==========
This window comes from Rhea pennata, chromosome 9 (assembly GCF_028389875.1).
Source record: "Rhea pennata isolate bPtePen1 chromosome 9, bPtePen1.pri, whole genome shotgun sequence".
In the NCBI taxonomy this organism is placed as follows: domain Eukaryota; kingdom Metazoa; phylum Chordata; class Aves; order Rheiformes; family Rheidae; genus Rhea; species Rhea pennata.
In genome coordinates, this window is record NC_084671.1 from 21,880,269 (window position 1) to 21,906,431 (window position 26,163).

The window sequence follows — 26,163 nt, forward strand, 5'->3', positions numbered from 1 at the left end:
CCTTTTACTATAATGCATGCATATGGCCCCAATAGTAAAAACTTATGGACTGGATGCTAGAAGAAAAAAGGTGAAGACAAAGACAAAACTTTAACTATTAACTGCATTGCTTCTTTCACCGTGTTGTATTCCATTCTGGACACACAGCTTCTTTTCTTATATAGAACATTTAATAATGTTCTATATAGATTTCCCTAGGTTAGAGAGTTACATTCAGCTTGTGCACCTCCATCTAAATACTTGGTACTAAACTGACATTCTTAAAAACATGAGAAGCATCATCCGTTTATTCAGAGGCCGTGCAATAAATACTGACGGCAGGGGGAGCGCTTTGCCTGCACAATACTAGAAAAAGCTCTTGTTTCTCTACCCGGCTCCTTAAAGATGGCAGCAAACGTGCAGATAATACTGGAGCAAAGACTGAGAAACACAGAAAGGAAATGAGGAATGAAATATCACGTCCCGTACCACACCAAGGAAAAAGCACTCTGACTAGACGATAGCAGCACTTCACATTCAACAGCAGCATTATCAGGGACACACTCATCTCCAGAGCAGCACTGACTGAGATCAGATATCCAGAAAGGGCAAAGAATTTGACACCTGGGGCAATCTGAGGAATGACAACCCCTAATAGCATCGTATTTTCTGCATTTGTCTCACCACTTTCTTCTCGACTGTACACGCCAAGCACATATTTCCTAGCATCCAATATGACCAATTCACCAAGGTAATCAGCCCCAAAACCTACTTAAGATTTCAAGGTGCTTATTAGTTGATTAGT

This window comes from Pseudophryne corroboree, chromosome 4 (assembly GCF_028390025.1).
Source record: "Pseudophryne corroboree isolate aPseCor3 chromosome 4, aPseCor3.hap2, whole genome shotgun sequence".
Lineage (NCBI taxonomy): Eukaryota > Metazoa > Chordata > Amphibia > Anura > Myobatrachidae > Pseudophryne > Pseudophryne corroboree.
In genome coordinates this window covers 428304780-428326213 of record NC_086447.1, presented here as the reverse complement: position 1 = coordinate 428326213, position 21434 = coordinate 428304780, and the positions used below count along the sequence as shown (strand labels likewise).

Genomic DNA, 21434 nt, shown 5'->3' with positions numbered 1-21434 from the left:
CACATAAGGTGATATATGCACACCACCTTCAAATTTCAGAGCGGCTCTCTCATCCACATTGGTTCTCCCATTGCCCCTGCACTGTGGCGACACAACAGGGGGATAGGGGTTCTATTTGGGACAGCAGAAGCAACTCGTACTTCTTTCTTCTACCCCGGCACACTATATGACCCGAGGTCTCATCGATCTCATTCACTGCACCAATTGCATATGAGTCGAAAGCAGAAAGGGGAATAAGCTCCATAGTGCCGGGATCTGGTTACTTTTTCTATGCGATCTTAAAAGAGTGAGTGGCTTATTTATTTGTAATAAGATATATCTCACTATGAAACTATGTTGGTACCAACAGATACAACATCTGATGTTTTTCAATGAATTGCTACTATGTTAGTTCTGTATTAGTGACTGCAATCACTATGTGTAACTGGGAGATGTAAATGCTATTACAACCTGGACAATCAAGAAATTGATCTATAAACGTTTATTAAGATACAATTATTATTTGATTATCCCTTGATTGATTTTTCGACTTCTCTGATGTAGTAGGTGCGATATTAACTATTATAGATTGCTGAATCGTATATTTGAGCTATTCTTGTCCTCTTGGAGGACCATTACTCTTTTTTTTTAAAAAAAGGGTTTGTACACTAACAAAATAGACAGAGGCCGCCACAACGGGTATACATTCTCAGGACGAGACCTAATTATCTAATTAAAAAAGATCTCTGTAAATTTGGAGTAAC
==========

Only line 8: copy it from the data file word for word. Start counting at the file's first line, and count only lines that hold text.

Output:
Source record: "Pseudophryne corroboree isolate aPseCor3 chromosome 4, aPseCor3.hap2, whole genome shotgun sequence".